Date: Friday, September 10, 2021
Source: Sourcing Journal
Women’s specialty chain J.Jill Inc. is making progress on its turnaround strategy, helped by strength in full-price selling, but supply chain issues continue to pressure costs.
In a Nutshell: “Supply chain disruption is increasing, resulting in both elevated shipping costs and delays,” Mark Webb, chief financial officer, said during the company’s conference call to Wall Street analysts on Thursday. The company expects disruptions continue “at least for the back half of the year,” he added, and J.Jill is “working with our supplier base and logistics providers to prioritize and expedite product shipments to ensure on time deliveries. Our focus on driving full price selling, and lower promotional discounts. can help mitigate some of this pressure and support gross margin expansion compared to 2020 through the end of the year.”
Webb said employees are “working very, very diligently to work around the problem and make the best of the situation” and are making “a lot of progress.”
Webb expects Chinese New Year, which starts on Feb. 1, might be the earliest timeframe when supply chain pressures might ease. J.Jill is working to manage both country risk and supply chain risk, he added.
Vietnam is one of J.Jill’s top three countries of origin, with Vietnam and India “probably running close to each other,” Webb said. South Vietnam is where most of the issues are right now, he said. “That’s about a third of our Vietnam product and sourcing. The other two-thirds are in the north, and not subject specific issues, but still subject to supply chain disruption,” Webb added.
J.Jill is working on pulling “similar levers” that others in the retail sector are using to get holiday shipments in on time, such as pulling forward delivery dates. But even when leveraging supplier relationships, Webb still expects continued delays.
J.Jill is trying to “get the goods at the port of origin as early as we can and get them in the shipping lanes as soon as we can,” he said.
And with the elevated shipping costs, Webb said said there’s a balancing act on how to manage inbound shipping impact and maintain full-price selling, with the latter a possible mitigating factor on margins.
The women’s specialty chain last year completed a financial restructuring that helped it avoid bankruptcy. It’s been working on disciplined inventory management and product newness to drive more full-price selling.
J.Jill president and CEO Claire Spofford noted three key elements that she said “make us optimistic about the potential for the business moving forward.”
The company continues to evolve its operating model, drive healthy full-price selling and margin recovery, and focus on “profitable sustainable growth,” which includes building out the brand and loyal customer base, the CEO said.
During the quarter, the company saw “strong footprints” across the board, with “exceptional strength” in its Pure Jill sub-brand and in Fit, also a sub-brand in the J.Jill line. Novelty and core basics also did well, Spofford said.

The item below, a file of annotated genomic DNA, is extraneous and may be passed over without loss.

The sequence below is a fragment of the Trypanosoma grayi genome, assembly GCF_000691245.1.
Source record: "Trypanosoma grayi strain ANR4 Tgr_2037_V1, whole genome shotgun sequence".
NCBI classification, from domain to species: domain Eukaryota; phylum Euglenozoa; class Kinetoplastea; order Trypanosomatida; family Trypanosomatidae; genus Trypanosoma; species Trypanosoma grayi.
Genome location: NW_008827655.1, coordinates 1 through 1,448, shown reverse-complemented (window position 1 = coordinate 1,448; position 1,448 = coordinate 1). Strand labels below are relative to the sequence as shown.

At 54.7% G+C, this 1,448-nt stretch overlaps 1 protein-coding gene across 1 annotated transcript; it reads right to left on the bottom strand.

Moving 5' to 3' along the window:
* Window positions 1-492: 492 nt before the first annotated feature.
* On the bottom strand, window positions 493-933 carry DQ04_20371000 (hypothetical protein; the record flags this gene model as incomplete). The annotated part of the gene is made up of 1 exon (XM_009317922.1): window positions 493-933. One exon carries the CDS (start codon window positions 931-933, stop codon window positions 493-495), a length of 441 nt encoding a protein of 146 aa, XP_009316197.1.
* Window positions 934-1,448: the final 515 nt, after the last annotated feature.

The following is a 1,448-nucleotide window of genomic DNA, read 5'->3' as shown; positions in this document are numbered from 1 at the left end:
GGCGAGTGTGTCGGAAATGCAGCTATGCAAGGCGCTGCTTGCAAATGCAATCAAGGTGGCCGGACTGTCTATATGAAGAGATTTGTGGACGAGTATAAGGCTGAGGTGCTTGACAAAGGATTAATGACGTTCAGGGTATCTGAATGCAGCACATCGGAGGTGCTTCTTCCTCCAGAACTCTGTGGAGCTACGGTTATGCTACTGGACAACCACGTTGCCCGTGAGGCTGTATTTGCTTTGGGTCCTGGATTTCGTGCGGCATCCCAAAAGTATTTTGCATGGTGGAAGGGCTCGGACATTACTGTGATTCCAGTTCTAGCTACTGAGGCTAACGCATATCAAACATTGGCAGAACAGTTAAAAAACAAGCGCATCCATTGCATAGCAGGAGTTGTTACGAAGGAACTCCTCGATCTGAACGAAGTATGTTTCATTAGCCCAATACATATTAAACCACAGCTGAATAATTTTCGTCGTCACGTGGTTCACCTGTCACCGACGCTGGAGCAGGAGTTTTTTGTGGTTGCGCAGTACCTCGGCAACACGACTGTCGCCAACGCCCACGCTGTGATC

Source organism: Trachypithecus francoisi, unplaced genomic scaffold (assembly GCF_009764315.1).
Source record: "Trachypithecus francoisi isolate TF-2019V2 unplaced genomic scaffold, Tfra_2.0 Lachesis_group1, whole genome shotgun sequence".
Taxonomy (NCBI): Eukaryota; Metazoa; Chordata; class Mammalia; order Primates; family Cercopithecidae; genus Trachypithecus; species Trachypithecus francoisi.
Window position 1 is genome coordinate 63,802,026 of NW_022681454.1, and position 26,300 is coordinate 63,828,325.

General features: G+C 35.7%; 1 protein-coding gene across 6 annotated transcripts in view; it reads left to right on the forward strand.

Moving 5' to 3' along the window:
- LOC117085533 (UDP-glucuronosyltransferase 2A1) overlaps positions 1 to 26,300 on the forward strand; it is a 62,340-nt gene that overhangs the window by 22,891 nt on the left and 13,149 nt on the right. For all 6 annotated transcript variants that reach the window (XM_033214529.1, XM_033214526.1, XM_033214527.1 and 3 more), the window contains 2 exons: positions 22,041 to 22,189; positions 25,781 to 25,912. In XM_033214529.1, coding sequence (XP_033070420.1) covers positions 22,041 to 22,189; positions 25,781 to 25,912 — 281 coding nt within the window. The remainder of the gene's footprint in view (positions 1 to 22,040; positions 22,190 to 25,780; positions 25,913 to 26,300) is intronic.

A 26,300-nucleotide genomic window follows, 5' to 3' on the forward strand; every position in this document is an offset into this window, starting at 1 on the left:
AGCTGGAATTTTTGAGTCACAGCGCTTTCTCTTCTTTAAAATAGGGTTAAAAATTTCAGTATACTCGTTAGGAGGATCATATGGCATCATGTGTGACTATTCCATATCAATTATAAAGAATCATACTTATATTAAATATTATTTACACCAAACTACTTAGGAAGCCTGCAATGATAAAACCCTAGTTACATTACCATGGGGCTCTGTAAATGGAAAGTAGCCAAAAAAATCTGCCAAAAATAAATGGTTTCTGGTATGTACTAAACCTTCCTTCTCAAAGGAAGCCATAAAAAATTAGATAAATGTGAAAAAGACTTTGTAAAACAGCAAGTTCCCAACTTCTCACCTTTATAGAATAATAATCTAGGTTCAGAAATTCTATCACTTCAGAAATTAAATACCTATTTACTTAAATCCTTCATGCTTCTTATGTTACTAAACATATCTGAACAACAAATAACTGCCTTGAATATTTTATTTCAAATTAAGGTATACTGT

Consumers have embraced the product line, she said, which now includes “a modernized sensibility about color palettes and novelties, and we’re giving her the right level of fashion, balanced with a strong basics program. So, I feel really good about the balance of our product assortment and the response that we’re seeing from our customer.”
While competitive pressures means the retailer will need to pay attention to what’s going on from a promotional standpoint, Spofford said J.Jill’s knowledge of its customer base, and insights from customer data, should allow the company to “continue to figure out how we delight her in her experience in the product that we offer.” Those are all components that should help the company navigate ongoing changes in customer shopping patterns.
After the end of the second quarter, the company on Aug. 27 voluntarily made a prepayment of $25.0 million in aggregate principal amounts of its term loans, plus accrued and unpaid interest. The retailer said the prepayments avoids an increase to the interest rate for each interest payment on or after Aug. 31, 2021 under a certain credit agreement.
The company closed four stores in the quarter and ended the period with 261 stores. It still plans to close 20 stores during the fiscal year.
Net Sales: For the three months ended July 31, net sales rose 72 percent to $159.2 million from $92.6 million.
The company said direct-to-consumer net sales rose 11.3 percent over 2020, and represented 46.4 percent of total net sales, versus 71.6 percent in the same year-ago quarter. In addition, gross margin was 68.7 percent compared to 59.4 percent, with the increase driven by “strong full-price selling.”
J.Jill ended the quarter with a 24.5 percent reduction in inventory to $48.5 million, versus $64.2 million in the same 2020 quarter.
For the six months, net sales rose 57 percent to $288.3 million from $183.6 million.
Earnings: The specialty chain widened its net loss to $24.6 million, or $1.98 a diluted share, from a net loss of $19.0 million, or $2.13, in the year-ago quarter. On an adjusted basis, diluted earnings per share were 93 cents, versus a loss of $1.58 in the year-ago period.
The company said it was not providing financial guidance for fiscal 2021.
J.Jill ended the quarter with $18.1 million in cash and $29.8 million of total availability under its revolving credit agreement.
The net loss for the six months narrowed to $43 million, or $3.88 a diluted share, from $89.3 million, or $10.01, a year ago.
CEO’s Take: “We enter the back-half of the year with further confidence in our ability to execute against our objectives. While we, like others in the industry, expect to experience increased headwinds from supply chain disruption, we continue to position J.Jill for long term sustainable growth,” Spofford said.